## Monday, 19 October 2009

### Amdahl's law

A few months ago I made a post mentioning how I don't conform to the Amdahl's law way of thinking but never went into any details.

The law describes the speedup that can be obtained if you can parallelize a section of your problem. The speedup that can be obtained is described by the following equation:

\\${\sfrac{1}{(1-P)+\sfrac{P}{S}}}\\$

Where P is the proportion of the problem that can be parallelized / sped up and S is the speedup amount.

Assuming that S->infinity  then P/S -> 0  this leave us with \\${\sfrac{1}{(1-P)}}\\$

This implies that no matter how many processors / speed improvements we make to the P portion of the problem we can never do better than  \\${\sfrac{1}{(1-P)}}\\$   And the biggest % improvement from the baseline comes with low values of S (or relatively low numbers of parallel processors). This result is observed in the field time and again. Very seldom does throwing more than 4 or 8 processors at a problem speed it up any more than the large gains you get from the first 2 or 4 processors.

This equation does expand with multiple P and associated S terms in order to describe a more complex / lengthly problem: (P1+P2+P3 = 100%)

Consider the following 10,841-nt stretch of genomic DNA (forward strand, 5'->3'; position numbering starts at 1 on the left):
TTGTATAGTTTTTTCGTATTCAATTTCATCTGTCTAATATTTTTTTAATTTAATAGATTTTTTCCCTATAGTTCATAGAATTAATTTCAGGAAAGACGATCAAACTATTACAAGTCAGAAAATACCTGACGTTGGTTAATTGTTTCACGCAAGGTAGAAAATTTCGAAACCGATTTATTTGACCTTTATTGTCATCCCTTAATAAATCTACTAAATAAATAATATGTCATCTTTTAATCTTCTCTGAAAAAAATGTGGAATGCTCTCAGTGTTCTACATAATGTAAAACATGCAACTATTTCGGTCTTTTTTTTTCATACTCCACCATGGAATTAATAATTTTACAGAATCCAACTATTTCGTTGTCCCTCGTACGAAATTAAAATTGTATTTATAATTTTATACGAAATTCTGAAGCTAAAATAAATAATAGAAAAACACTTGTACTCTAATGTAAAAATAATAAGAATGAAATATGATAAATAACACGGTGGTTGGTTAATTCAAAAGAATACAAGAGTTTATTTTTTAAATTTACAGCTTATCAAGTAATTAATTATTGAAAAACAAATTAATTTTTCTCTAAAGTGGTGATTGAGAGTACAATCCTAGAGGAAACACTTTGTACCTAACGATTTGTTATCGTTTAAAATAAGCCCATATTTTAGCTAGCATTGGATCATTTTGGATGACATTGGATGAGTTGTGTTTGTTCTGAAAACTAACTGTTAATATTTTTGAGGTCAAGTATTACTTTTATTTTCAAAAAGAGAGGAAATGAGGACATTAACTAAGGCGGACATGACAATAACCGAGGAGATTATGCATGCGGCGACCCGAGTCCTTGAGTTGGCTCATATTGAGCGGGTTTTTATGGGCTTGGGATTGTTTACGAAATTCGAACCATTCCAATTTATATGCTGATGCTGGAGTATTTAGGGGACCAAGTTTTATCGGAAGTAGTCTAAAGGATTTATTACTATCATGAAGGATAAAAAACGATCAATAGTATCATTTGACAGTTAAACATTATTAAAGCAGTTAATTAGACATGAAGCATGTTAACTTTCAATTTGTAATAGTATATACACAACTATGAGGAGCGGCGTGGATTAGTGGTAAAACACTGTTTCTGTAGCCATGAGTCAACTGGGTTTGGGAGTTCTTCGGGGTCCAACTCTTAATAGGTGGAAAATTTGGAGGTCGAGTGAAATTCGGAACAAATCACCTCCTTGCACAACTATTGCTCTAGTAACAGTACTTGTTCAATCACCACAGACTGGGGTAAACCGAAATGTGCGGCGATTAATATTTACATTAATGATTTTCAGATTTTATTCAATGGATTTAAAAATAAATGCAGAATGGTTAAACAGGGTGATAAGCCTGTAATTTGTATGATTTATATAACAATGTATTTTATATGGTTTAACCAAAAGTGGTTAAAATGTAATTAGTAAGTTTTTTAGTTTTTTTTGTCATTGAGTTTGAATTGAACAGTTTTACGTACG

\\${\sfrac{1}{(1-P1)+\sfrac{P1}{S1}}}+{\sfrac{1}{(1-P2)+\sfrac{P2}{S2}}}+{\sfrac{1}{(1-P3)+\sfrac{P3}{S3}}}\\$

Certain problems where P is large do respond well to the increase in processors these are known as "embarrassingly parallel", ray tracing is rather a good example of this.

So why do I not agree with this if the equation makes sense?

The assumption that only P areas can be accelerated by S and strung together in a serial fashion is rather simplistic.

Why do we have to finish P1 before beginning P2?  Even if the P2 area has dependancies on P1 its rare to have the entire section of P2 to depend on a single result (of course there are cases - reduction kernels etc)

Maybe P3 can overlap P1 and P2, some may benefit by having more processors while others may reach an optimal at two. Why not overlap the sections and supply them with their optimal processing power? This is easy to achieve with Directed Acyclic Graphs (DAG's) and can even be computed on the "fly" although they do get rather large!

Quoting Amdahl's law as a reason why no further speed benefits are available in a system is really just showing that thinking is still stuck in serial mode with little bursts of parallelism thrown in.  Lets starting thinking parallel in all areas and make the most of all available compute resources.